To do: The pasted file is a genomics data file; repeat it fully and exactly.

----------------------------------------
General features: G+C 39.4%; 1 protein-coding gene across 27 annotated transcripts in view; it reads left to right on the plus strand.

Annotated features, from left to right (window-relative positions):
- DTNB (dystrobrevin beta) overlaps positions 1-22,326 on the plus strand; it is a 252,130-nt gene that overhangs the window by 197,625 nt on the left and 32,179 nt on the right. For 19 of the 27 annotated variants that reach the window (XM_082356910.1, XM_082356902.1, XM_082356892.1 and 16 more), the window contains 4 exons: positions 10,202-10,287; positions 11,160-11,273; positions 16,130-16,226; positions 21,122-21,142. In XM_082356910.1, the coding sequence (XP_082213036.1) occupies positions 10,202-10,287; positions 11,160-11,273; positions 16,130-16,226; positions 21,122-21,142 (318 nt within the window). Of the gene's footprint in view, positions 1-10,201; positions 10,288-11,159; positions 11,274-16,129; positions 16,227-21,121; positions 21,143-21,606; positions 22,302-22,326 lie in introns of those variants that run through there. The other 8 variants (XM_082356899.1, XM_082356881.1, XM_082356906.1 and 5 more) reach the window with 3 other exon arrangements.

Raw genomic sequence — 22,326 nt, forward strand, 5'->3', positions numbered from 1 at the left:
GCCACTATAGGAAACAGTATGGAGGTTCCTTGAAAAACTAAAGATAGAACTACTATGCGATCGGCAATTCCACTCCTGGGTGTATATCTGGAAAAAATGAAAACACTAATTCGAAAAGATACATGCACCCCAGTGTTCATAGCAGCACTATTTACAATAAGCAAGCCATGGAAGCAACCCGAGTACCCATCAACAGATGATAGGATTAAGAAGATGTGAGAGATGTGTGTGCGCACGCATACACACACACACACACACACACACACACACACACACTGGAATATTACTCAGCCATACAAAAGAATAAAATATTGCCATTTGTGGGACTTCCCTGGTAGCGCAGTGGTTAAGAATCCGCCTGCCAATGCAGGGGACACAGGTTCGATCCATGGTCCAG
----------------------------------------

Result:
General features: G+C 39.4%; 1 protein-coding gene across 27 annotated transcripts in view; it reads left to right on the plus strand.

Annotated features, from left to right (window-relative positions):
- DTNB (dystrobrevin beta) overlaps positions 1-22,326 on the plus strand; it is a 252,130-nt gene that overhangs the window by 197,625 nt on the left and 32,179 nt on the right. For 19 of the 27 annotated variants that reach the window (XM_082356910.1, XM_082356902.1, XM_082356892.1 and 16 more), the window contains 4 exons: positions 10,202-10,287; positions 11,160-11,273; positions 16,130-16,226; positions 21,122-21,142. In XM_082356910.1, the coding sequence (XP_082213036.1) occupies positions 10,202-10,287; positions 11,160-11,273; positions 16,130-16,226; positions 21,122-21,142 (318 nt within the window). Of the gene's footprint in view, positions 1-10,201; positions 10,288-11,159; positions 11,274-16,129; positions 16,227-21,121; positions 21,143-21,606; positions 22,302-22,326 lie in introns of those variants that run through there. The other 8 variants (XM_082356899.1, XM_082356881.1, XM_082356906.1 and 5 more) reach the window with 3 other exon arrangements.

Raw genomic sequence — 22,326 nt, forward strand, 5'->3', positions numbered from 1 at the left:
GCCACTATAGGAAACAGTATGGAGGTTCCTTGAAAAACTAAAGATAGAACTACTATGCGATCGGCAATTCCACTCCTGGGTGTATATCTGGAAAAAATGAAAACACTAATTCGAAAAGATACATGCACCCCAGTGTTCATAGCAGCACTATTTACAATAAGCAAGCCATGGAAGCAACCCGAGTACCCATCAACAGATGATAGGATTAAGAAGATGTGAGAGATGTGTGTGCGCACGCATACACACACACACACACACACACACACACACACACACTGGAATATTACTCAGCCATACAAAAGAATAAAATATTGCCATTTGTGGGACTTCCCTGGTAGCGCAGTGGTTAAGAATCCGCCTGCCAATGCAGGGGACACAGGTTCGATCCATGGTCCAG